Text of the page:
The desire to modernise and increase the capacity of Kenya's healthcare facilities is underpinning the rising purchase of patient monitors. The presence of Asian competitors has made patient monitoring more affordable, and has expanded the customer base. Penetration within the public sector is low, meaning a far greater opportunity exists than is currently exploited.
New analysis from Frost & Sullivan (patientmonitoring.frost.com) Installed Base Analysis of Patient Monitors in Kenya, finds that the market earned revenues of $2.20 million in 2010 and estimates this to reach $4.50 million in 2017. The following market sectors are covered in this research: multi-parameter monitors, vital signs monitors, and anaesthesia monitors.
Competition within the Kenyan patient monitoring equipment market is dominated by four key participants. Despite this, Asian brands continue to impact upon the market in a two-fold fashion due to their price-competitive strategies.
"The presence of Asian competitors has made patient monitoring more affordable, and has increased the customer base of various devices, especially in the public sector where the need is high and affordability is important,” states Frost & Sullivan's Healthcare Analyst Ryan Lobban. "This has resulted in a greater degree of equipment sensitisation and awareness about digital signal processing (DSP) patient monitoring.”
Improved affordability has resulted in better awareness about the benefits of patient monitors. Medical practitioners are indicating a preference for multi-parameter patient monitoring equipment and are abandoning outdated analogue monitors. Practitioners are also becoming aware that with the use of more advanced equipment, they can help more patients avoid critical illness.
Affordability remains the greatest challenge in the Kenyan patient monitoring equipment market. Penetration of all levels of healthcare service delivery in the public sector is poor.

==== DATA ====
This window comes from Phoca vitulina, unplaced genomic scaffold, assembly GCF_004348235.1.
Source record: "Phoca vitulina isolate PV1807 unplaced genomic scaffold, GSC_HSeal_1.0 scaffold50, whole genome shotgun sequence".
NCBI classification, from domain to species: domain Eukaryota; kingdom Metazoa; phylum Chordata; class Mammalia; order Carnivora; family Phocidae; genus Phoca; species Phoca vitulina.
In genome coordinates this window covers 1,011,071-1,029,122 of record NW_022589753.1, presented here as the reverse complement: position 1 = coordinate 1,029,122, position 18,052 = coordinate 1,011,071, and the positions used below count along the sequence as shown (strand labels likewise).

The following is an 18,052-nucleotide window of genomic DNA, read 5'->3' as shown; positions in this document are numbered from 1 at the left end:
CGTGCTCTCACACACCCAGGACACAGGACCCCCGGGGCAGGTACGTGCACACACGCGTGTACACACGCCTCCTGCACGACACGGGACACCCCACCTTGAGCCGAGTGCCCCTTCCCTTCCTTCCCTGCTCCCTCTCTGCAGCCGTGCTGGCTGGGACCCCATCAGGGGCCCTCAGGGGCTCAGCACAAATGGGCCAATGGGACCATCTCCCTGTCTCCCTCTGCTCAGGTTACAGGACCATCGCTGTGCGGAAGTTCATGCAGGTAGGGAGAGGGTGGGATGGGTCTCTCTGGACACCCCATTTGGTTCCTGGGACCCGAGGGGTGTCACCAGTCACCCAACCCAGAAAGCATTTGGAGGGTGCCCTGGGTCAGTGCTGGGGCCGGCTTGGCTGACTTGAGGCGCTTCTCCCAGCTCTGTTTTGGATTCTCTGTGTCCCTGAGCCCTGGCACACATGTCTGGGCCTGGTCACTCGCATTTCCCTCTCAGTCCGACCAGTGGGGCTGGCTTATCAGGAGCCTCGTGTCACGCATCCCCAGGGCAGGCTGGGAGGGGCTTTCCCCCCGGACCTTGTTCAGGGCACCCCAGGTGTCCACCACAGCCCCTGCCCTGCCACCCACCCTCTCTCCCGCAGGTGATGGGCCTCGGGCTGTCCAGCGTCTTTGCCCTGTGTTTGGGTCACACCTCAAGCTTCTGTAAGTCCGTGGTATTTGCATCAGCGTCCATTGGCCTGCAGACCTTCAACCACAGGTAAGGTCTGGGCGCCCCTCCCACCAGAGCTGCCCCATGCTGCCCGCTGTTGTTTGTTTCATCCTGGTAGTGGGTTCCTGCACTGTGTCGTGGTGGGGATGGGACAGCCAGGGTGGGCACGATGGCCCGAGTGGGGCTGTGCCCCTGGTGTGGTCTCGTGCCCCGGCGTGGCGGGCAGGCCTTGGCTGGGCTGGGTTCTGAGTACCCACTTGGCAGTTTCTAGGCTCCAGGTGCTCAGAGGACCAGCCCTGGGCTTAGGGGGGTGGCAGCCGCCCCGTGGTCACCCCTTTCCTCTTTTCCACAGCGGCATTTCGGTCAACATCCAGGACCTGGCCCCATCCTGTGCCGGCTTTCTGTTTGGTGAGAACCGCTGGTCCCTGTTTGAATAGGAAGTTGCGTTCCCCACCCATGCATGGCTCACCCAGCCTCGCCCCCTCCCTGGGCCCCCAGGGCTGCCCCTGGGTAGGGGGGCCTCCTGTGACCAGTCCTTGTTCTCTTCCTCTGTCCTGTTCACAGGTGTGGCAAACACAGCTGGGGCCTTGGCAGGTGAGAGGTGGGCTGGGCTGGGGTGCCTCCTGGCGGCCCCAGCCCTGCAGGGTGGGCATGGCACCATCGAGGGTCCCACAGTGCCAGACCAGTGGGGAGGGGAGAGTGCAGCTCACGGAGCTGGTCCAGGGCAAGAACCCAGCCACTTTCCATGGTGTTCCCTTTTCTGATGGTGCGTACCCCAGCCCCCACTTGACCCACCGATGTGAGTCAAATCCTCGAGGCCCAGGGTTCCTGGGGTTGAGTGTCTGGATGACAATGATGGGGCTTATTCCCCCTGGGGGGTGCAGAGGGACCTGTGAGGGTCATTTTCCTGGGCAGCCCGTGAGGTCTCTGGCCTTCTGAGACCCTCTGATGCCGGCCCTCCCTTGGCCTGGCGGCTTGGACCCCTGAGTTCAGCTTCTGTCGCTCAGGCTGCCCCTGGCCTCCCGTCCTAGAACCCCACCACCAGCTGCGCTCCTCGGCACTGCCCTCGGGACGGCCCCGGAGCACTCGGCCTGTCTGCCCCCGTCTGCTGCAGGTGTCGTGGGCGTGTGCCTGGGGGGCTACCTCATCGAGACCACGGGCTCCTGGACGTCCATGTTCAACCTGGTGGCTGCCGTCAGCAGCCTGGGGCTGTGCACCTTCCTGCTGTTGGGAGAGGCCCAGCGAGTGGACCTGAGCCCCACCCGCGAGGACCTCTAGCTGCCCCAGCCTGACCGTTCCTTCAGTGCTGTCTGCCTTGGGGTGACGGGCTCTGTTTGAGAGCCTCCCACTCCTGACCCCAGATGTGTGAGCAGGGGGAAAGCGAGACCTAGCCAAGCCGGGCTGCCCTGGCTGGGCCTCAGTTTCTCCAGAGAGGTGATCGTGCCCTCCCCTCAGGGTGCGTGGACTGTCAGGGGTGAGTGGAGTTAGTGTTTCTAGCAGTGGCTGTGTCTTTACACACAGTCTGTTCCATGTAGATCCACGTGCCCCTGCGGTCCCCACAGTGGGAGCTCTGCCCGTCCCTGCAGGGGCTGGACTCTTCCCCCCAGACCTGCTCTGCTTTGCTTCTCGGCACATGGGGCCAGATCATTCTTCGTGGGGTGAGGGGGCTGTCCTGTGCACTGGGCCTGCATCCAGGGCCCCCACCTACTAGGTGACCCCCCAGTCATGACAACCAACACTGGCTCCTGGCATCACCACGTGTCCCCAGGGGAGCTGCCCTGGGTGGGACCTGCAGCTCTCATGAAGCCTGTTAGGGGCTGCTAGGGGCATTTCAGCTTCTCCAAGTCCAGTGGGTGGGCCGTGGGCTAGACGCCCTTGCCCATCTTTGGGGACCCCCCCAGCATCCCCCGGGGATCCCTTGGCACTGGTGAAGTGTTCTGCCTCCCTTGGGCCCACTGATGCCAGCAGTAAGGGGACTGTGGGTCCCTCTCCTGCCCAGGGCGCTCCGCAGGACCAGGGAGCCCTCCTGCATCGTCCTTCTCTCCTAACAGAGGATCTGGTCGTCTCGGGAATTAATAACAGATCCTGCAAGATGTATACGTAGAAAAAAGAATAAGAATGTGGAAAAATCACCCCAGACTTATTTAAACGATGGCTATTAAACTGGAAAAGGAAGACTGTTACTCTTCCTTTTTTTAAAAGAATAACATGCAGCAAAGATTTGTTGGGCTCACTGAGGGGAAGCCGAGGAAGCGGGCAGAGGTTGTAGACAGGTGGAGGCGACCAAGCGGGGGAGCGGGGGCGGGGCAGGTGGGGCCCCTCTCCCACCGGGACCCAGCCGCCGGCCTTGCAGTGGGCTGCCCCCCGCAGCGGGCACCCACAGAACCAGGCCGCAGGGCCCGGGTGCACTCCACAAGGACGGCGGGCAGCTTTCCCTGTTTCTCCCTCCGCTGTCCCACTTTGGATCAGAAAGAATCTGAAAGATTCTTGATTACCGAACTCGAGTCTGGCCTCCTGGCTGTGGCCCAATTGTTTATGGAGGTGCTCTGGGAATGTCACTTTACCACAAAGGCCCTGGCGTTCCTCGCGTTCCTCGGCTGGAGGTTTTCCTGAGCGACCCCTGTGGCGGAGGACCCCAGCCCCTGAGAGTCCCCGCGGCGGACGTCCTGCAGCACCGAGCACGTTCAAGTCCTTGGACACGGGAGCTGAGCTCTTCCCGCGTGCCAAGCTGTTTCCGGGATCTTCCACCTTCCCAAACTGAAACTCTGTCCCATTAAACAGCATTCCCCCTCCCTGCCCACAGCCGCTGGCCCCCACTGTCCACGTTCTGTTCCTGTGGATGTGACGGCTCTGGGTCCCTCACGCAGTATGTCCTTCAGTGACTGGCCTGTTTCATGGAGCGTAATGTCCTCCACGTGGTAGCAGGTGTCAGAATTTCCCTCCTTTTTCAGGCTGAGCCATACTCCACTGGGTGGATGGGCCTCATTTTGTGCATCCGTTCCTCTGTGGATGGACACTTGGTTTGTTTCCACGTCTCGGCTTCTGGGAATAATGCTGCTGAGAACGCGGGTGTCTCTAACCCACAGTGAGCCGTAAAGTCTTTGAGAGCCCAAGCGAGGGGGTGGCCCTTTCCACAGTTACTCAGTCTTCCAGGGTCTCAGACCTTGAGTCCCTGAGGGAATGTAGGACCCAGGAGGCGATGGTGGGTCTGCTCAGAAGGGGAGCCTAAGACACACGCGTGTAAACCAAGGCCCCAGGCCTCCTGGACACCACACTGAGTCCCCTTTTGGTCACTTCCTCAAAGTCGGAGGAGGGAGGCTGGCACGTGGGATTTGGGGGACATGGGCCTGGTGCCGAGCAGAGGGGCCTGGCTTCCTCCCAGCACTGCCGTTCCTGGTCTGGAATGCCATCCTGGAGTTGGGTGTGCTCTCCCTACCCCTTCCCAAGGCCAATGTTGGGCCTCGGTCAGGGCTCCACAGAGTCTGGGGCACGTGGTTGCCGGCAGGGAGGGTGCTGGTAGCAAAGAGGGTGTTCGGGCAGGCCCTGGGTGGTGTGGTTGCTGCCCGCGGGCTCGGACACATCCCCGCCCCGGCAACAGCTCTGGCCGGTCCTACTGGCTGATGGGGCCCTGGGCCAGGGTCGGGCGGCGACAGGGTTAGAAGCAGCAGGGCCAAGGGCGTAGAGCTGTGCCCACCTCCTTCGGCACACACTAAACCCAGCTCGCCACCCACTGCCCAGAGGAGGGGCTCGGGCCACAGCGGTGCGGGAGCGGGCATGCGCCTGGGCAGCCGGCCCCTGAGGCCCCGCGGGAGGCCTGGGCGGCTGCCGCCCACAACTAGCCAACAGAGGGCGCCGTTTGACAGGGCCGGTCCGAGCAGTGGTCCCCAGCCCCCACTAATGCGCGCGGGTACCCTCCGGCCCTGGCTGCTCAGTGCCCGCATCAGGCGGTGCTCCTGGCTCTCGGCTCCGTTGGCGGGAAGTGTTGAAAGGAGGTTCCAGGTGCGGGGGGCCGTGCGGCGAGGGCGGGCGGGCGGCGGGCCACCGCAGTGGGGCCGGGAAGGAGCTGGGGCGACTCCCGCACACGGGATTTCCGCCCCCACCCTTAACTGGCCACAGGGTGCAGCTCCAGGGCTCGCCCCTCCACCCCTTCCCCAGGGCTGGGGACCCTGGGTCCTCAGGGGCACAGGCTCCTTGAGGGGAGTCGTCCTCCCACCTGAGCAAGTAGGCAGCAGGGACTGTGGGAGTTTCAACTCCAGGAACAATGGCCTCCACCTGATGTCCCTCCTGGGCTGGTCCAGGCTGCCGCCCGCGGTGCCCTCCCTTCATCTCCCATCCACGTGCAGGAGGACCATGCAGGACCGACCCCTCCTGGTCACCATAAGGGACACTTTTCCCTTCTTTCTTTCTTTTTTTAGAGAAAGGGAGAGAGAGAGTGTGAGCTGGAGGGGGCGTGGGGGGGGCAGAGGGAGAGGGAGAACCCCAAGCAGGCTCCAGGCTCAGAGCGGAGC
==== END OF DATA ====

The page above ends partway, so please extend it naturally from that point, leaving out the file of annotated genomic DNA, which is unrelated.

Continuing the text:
"Consequently, there is significant growth opportunity in this sector that is yet untapped,” remarks Lobban. "Price competitive Asian brands are increasingly capitalising on the high need and limited affordability within this public sector customer base.”
Despite being the biggest economy in East Africa, Kenya still possesses an incidence of absolute poverty of 46.6 per cent and a gross national income per capita of $783. Private healthcare remains largely unaffordable, and public sector procurement of patient monitoring equipment for 2010 accounted for approximately 0.15 per cent of the total health care expenditure. The ability of suppliers and distributors to retail advanced multi-parameter equipment in this socio-economic setting is still a major challenge.
Many hospitals do not possess an adequate number of trained biomedical engineers. Local suppliers and distributors of patient monitors have accordingly resorted to providing maintenance contracts upon procurement.
"Frost & Sullivan research indicates that end users' decisions to purchase are heavily dependent upon the availability of after-sales user and technical support,” concludes Lobban. "The increased availability of after sales support enhances the efficiency of device usage even while the availability of outsourced technical support bridges the restraint of a lack of trained biomedical engineers in various hospitals.”
If you are interested in more information on this study, please send an email with your contact details to Samantha James, Corporate Communications, at samantha.james[.]frost.com.
Installed Base Analysis of Patient Monitors in Kenya is part of the Patient Monitoring Growth Partnership Service programme, which also includes research in the following markets: Growth Opportunities in the South African Patient Monitoring Market; and Strategic Analysis of the Healthcare Industry in Kenya; Growth Monitor - Patient Monitoring. All research included in subscriptions provide detailed market opportunities and industry trends that have been evaluated following extensive interviews with market participants.
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Installed Base Analysis of Patient Monitors in Kenya / M6E3